IKEA may not have won SXSW’s Innovation Award, but it’s the most accessible tech there

IKEA may not have won SXSW’s Innovation Award, but it’s the most accessible tech there

You might not think Ikea and its line of allen wrench-assembled decor are all that cutting-edge, but there’s a reason the company was nominated for SXSW‘s Innovation Awards this week.

One look at its wireless charging solutions and you wonder why these things aren’t already in every piece of furniture in your house.

Launched last summer, Ikea showcased a selection of furniture with Qi wireless charging pads built into each item. It also offers a modular pad with a cut-out template so you can add the technology to your existing furniture.

We caught up with Ikea and design firm Veryday who collaborated on the product to see just how well the tech works. Currently, the charging pads work with most new smartphones such as the Samsung Galaxy S6 and up, but it also offers phone cases with built-in Qi battery stickers to enable wireless charging. It takes about a second to register the device on the pad, and delivers charges at five watts.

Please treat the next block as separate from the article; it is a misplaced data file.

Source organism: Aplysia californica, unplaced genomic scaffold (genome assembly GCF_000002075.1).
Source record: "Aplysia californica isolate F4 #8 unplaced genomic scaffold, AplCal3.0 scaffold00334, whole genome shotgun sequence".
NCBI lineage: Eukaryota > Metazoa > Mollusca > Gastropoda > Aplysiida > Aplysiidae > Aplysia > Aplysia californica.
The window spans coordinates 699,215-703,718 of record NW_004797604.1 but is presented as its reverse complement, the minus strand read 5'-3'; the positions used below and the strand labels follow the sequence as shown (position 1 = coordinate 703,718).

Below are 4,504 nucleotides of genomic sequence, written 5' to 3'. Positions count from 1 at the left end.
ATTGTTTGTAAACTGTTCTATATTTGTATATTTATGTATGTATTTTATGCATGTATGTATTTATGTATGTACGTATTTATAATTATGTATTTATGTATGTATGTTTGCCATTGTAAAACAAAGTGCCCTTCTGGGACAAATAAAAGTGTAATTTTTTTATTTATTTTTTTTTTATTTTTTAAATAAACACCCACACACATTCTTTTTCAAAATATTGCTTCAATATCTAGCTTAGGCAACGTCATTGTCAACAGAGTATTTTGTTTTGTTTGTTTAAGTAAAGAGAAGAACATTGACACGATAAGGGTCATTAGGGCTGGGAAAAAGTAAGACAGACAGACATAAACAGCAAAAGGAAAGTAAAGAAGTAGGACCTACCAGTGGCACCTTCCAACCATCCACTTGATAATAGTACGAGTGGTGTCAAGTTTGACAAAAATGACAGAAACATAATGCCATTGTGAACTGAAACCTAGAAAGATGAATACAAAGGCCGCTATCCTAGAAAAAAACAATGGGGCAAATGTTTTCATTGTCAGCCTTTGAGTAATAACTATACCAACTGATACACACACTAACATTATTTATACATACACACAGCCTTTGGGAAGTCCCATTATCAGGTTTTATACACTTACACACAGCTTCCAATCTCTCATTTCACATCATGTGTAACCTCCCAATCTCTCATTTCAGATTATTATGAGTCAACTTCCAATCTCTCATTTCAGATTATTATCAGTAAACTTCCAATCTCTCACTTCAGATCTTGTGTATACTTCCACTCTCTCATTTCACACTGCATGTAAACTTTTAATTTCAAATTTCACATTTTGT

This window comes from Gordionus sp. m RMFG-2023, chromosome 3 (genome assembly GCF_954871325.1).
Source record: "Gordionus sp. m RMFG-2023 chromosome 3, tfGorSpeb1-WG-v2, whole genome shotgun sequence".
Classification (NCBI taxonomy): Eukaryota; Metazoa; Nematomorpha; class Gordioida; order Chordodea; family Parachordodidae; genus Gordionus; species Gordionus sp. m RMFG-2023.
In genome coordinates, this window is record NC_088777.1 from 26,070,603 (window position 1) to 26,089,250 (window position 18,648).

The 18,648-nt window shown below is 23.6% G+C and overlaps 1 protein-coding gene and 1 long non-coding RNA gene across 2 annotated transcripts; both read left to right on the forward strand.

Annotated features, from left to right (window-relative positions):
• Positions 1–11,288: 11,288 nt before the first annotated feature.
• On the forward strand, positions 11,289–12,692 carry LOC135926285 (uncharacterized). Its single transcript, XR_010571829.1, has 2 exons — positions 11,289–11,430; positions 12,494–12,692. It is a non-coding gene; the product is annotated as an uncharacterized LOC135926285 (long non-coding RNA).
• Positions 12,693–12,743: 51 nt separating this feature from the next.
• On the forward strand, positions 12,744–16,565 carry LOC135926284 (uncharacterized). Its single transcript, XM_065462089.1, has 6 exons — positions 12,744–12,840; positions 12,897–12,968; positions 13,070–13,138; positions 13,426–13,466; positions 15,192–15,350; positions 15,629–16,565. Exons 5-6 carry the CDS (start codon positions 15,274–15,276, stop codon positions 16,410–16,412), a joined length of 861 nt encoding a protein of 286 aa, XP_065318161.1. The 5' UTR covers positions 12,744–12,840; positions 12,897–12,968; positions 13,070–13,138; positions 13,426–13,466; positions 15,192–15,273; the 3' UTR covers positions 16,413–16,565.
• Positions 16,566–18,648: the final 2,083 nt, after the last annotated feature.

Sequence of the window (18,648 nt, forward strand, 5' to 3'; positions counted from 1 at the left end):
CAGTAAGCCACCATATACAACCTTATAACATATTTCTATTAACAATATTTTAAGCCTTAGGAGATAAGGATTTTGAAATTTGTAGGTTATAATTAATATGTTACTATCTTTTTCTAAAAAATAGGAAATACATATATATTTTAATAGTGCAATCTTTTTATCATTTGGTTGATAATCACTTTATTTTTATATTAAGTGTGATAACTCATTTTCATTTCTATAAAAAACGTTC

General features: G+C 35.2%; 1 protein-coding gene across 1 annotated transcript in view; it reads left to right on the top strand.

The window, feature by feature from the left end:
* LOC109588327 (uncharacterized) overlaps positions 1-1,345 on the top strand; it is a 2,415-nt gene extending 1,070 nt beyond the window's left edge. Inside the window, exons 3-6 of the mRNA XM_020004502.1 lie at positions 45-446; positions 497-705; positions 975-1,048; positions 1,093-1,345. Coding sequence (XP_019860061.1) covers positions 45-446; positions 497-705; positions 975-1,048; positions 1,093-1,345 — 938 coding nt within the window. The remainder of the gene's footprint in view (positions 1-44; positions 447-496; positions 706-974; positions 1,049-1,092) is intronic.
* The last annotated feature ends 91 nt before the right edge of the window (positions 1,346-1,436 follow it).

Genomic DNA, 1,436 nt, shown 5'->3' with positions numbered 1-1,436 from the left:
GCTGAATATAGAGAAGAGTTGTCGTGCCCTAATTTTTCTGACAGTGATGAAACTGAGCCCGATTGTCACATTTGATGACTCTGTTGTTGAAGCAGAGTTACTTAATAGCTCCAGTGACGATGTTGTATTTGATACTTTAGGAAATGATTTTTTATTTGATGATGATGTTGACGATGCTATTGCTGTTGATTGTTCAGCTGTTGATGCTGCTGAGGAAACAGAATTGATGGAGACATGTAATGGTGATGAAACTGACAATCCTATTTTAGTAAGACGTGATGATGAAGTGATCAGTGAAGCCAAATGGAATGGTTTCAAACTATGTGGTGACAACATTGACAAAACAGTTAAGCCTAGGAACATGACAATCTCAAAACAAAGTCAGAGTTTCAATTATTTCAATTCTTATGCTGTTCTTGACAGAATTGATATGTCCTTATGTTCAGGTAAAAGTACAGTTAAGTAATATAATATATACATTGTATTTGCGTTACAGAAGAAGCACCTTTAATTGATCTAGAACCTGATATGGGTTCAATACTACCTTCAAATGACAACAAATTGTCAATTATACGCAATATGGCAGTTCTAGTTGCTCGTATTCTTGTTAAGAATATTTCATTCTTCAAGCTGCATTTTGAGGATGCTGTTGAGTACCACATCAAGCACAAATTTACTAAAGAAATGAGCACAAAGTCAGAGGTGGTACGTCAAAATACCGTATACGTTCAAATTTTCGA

While the design itself looked a bit plasticky, you can’t deny the utility especially given the price. The Selje nightstand, for example, is a $59.99 steel table with a charging pad built in. The drawer even has a hidden USB slot, and a small opening to let wires through. If you prefer to modify your own existing furniture pieces, the Jyssen pad starts at $29.99.


I asked Veryday and Ikea how else they plan to implement the technology, but the team insists that the growth will be small and gradual. “We look at our existing lineup to see where we can add the technology, in addition to new pieces we may create.”

Though Ikea did not ultimately win SXSW’s Innovation Award (the honor went to Lily, a camera drone), its wireless charging solutions should be recognized for providing tech and convenience at an accessible level. I could see many businesses, like restaurants and cafĂ©s, integrate these affordable pieces to encourage more consumer engagement time and act as conversation pieces.

Drones are fun. Earphones are cool. But maintaining a charge on our phone is a universal problem that nearly every modern human face.

Read next: Spotify to pay $21 million in unpaid royalties

Shh. Here's some distraction